Tuesday, April 02, 2013


Every now and then I mention the old mailboat Aleta on this blog. (You can use the search box at the top left to read past posts.) The photo below is one I have published before. It will give new readers an image of the boat.

Mailboat Aleta

Several days ago Mary Ruth & Paul Dickson sent me copies of many of Mary Ruth's father's snapshots from the 1950s. This next photo is from Mary Ruth, and has only recently been published. The woman is sitting on one of the benches under the canvas cover. This was the most comfortable place on the vessel. You will notice that the captain decided to also bring aboard a load of barrels.The poor woman only has just enough room for her legs. Passenger amenities were in short supply on this voyage!

Under the Canvas Awning

Our latest Ocracoke Newsletter is a video of Philip Howard telling the story of the 1861 wreck of the Black Squall. You can watch it here: http://www.villagecraftsmen.com/news032113.htm.


  1. Anonymous7:02 AM


    I suspect you've addressed such questions in past posts, but if you'll indulge:

    - Where did the "Aleta" set out from en route to Ocracoke, Hatteras?

    - Any idea what the crossing time was back then?

    - Was it a daily route?

    - And was it considered in any way a "commuter" route? Not like today's routes, certainly, but if someone had occasion to visit Hatteras, for example, would the thought have been "I'll just take the Aleta on Thursday?" (And once someone got to Hatteras on Thursday, what might they do next, since it's doubtful their car--if they had one--made the trip with them. Was there some means of consistent, reliable transportation at the other end of the line?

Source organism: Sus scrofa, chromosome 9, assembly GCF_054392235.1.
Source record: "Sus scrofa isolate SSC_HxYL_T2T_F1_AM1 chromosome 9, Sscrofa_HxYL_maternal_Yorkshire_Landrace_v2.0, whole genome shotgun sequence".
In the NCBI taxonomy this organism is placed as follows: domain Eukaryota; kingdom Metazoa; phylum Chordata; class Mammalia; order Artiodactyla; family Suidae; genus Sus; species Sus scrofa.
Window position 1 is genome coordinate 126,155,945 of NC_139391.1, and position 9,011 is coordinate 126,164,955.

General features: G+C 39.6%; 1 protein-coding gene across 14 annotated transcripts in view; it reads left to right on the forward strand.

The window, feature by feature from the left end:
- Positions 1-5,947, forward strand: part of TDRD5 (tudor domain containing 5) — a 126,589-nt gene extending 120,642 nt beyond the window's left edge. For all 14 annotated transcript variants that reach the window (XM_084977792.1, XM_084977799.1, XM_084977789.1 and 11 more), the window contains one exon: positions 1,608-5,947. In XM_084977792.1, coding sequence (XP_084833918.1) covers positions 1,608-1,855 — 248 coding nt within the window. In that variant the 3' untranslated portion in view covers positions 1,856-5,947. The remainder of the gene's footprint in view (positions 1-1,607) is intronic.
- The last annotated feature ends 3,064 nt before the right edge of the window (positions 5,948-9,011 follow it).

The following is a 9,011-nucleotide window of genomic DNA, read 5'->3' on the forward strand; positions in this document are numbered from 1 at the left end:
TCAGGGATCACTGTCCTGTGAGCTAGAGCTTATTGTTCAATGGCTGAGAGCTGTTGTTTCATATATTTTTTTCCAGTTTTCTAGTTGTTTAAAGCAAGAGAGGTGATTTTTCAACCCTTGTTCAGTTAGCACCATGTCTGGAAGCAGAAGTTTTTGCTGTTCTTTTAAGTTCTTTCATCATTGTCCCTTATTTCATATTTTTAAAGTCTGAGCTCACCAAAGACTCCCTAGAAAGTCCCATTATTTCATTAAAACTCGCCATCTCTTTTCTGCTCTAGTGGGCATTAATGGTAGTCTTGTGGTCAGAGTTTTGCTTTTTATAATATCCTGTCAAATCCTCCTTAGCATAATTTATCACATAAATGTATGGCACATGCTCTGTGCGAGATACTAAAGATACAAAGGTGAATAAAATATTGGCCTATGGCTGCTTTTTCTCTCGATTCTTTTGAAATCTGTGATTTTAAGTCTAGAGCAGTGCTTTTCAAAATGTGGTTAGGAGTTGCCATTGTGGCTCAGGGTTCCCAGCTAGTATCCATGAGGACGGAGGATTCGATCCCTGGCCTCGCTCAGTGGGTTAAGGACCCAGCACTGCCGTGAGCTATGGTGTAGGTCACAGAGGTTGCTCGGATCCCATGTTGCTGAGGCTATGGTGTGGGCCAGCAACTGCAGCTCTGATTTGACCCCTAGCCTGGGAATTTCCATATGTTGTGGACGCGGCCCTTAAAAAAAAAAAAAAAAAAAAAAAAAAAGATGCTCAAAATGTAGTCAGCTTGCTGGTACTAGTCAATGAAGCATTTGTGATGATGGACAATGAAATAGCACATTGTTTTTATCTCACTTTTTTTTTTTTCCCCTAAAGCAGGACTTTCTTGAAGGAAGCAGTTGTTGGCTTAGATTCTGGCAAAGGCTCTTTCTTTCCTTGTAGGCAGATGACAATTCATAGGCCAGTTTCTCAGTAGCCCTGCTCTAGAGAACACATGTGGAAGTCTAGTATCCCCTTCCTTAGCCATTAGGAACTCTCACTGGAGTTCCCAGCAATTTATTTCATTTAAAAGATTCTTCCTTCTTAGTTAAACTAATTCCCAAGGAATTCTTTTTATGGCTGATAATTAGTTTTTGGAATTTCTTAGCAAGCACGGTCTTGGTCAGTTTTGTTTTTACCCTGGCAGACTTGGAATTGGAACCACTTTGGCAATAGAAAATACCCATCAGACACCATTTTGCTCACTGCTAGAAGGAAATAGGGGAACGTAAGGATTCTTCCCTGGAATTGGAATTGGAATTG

Even my long-ago first trip to the Outer Banks back in 1990 was made under cover of an air-conditioned car. Trying to imagine how folks got around under any other circumstances raises similar sentiments as those I thought the first time I took a close, "brief" look (because of the mosquitoes) at the dense, marshy woods down there:

    "Who in their right mind first stepped off a boat to explore these shores, encountered such inhospitable conditions, and DID NOT say 'It's too thick here. Let's go back.'"?

    Heartier stock, indeed.

    Thanks, as always, for sharing, especially the great photos, which must be a treat for you to find, offering ever-fresher insights into old Ocracoke. (Yes, even from back in the days before 1990.)


    1. Just to clarify -- the Aleta carried mail and passengers between Ocracoke and Atlantic, a town on the mainland...not to Hatteras. The Aleta left the island early in the morning for the 4 hour trip across Pamlico Sound. She would lay over a couple of hours to unload, then reload. The Aleta would return to Ocracoke about 4 pm. When I was a boy the Aleta tied up at the post office dock (where Captain's Landing motel is today). Before the harbor was dredged she pulled up to one of the docks in the Sound.

      The Aleta did not carry automobiles. Islanders before the 1950s traveled mostly to Washington, NC to shop and to visit doctors and dentists. (Hatteras was harder to get to, and didn't have any more services than Ocracoke.) Ocracokers usually had family and friends living in Atlantic who would take them where they needed to go.

  2. Anonymous11:25 AM

    There's a Lady on Board

    Today we set sail with a lady on board,
    She is clad in her Sunday finest.

    All hands on deck will act with respect
    as this voyage embarks with the lady on board .
    It is our duty
    for the transportation she chooses
    to sail across the bay this fine day
    to shore
    will be of note
    as a picture of this boat
    is now on a blog